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Moscow Authorities Offer Free Food, Beauty Tips in Exchange for Free Labor

Volunteers carrying rakes head to the site of a subbotnik event in Moscow.

On Saturday, thousands of residents of Moscow and the Moscow region are expected to take over parks in a clean-up effort known as subbotnik. The tradition of "spring cleaning" public spaces dates to the Soviet era, but today organizers are emphasizing the community-building aspect of the event and offering free T-shirts, food and activities for children to encourage participation.

"At school we had subbotniks. We never considered not going. It was just something everyone did," said Maria Shemyakova, spokeswoman for the communal services department of the Moscow region. Now, however, her department wants to promote subbotniks as a way of instilling in residents a sense of responsibility for their surroundings and appreciation for the hard work done by street cleaners, janitors and park keepers, Shemyakova said.

The first subbotnik, whose name is derived from subbota, the Russian word for Saturday, took place on Saturday, April 12, 1919, in the midst of the Russian Civil War, when a dozen workers at a Moscow railroad depot heeded the call of Vladimir Lenin to repair the railways in the war-torn country and spent all night repairing locomotives. In the morning, they drank tea, sang "The Internationale" and decided to spend every Saturday night working "until total victory is won," according to Ivan Burakov, the foreman of a team of mechanics at the depot, who organized the event.

The practice spread rapidly and participation in subbotniks became an obligatory part of Soviet life. subbotniks took place sporadically, but a nationwide subbotnik was held every spring on the Saturday closest to Lenin's birthday, April 22. It helped that the weather at the end of April is generally amenable to yard work.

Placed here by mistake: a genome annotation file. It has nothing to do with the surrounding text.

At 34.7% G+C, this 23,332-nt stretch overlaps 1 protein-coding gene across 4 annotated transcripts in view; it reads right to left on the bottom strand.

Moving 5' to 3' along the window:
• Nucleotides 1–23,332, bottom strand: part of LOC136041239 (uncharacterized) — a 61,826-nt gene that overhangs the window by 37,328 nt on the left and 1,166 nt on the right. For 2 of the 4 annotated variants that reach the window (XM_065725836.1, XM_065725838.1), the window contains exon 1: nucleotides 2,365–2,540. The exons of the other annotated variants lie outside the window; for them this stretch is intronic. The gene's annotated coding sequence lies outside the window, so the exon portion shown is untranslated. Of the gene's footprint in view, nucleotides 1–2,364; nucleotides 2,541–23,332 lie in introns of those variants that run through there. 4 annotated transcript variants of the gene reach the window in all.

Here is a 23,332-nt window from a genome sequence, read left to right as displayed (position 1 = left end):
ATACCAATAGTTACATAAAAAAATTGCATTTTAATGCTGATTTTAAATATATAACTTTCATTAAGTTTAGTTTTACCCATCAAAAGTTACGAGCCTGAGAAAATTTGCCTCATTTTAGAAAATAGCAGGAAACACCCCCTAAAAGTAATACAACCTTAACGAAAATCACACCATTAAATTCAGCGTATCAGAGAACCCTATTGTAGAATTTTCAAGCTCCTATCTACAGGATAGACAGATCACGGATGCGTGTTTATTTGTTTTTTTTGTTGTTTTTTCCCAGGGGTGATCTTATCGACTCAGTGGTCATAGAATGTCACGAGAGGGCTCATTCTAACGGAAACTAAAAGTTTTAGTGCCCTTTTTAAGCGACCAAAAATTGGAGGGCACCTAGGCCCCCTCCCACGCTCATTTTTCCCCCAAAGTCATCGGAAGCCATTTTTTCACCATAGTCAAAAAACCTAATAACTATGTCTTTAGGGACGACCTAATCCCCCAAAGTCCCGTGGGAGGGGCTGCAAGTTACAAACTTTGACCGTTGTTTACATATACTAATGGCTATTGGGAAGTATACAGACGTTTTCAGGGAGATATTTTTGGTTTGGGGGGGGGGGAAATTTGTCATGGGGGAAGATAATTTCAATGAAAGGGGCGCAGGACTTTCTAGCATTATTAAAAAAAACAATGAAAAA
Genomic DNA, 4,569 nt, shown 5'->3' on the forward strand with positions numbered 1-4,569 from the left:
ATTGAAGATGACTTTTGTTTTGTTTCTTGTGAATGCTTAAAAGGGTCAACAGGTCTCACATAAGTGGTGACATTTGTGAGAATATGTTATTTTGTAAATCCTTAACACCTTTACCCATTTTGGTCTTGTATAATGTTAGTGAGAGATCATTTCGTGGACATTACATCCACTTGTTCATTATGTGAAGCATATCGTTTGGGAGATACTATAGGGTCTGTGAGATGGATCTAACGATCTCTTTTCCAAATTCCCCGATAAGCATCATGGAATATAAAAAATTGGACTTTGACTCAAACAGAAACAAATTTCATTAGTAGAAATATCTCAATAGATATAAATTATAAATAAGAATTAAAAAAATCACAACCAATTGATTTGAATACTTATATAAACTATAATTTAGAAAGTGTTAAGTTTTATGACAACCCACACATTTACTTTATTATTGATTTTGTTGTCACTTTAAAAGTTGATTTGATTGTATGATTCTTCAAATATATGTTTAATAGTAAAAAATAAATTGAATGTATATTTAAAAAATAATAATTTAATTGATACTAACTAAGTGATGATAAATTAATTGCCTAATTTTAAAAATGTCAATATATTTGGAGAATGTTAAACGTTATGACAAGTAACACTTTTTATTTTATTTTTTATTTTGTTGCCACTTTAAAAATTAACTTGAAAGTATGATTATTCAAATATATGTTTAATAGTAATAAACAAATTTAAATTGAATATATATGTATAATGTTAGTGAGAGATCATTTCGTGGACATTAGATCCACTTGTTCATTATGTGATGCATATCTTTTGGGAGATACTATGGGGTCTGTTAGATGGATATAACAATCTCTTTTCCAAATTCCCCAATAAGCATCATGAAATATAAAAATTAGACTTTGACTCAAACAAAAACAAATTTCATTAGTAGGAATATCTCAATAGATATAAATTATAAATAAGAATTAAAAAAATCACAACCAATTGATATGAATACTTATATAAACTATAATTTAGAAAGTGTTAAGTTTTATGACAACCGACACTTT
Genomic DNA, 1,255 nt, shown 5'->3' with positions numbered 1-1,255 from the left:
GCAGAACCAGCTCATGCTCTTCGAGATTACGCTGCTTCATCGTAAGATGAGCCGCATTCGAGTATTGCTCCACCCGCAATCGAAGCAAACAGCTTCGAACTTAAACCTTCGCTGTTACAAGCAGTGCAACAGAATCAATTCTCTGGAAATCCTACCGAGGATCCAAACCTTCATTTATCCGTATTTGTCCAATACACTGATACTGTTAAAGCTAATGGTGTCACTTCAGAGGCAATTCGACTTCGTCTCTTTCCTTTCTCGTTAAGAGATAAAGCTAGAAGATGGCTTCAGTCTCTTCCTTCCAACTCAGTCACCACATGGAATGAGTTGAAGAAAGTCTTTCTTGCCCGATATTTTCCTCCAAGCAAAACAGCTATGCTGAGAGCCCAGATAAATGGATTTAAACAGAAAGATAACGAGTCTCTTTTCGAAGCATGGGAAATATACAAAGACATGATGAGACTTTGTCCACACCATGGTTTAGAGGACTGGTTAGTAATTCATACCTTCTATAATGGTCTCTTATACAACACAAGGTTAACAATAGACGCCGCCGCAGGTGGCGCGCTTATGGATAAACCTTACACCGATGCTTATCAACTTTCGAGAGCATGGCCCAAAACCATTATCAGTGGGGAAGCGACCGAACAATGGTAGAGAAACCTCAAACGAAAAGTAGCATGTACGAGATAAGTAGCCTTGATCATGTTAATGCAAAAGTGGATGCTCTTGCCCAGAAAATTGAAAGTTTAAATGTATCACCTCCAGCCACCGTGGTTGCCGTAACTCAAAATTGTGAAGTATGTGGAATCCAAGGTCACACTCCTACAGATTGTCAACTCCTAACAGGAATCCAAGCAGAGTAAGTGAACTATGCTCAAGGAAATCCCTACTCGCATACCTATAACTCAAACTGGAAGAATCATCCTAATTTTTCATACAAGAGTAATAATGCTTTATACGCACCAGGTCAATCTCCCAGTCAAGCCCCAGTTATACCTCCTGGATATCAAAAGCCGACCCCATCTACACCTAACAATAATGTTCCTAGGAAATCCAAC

Mosgorpark, the Moscow city park administration, is sponsoring two subbotnik days — April 18 and 25. Each of the city's nearly 100 parks will have a subbotnik with a sponsor and a special theme, Mosgorparks representative Darya Simonenko told The Moscow Times. For example, popular website The Village is sponsoring the subbotnik on April 25 in Park Krasnaya Presnya, which will emphasize eco-friendliness, while at sculpture park Muzeon, volunteers can clean artworks and listen to local bands. Elle magazine is sponsoring a beauty-themed subbotnik at the Hermitage Garden that will have a fitness zone and experts giving tips on spring makeup. A full list of Mosgorpark subbotniks is available in Russian here

Expats are also invited to get in on the tradition. For the first time this year, the Moscow Youth Soccer League is organizing a special subbotnik targeted at the expat community. The Expat subbotnik will take place on April 25 in Novodevichy park and include a yard sale, food and activities for kids, as well as cleaning up. Ksenia Mershina, one of the organizers of the event, said that the goal is to help people "get involved" and "get international."

The Moscow region will be holding a subbotnik on April 18 under the slogan: "Clean front yard, clean conscience." Locals can help clean up residential areas and local parks from about 11 a.m. on Saturday, accompanied by live music.

In all cases, cleaning equipment will be provided. Moscow region subbotnik participants will also receive free hats and aprons with a special logo.

The Moscow City department for communal services announced that last years' subbotniks drew over 2.5 million volunteers from all parts of the capital, and this year's events are expected to attract yet more participants, Moscow news website reported in early April.

Last year's Moscow region subbotniks involved 300,000 participants.

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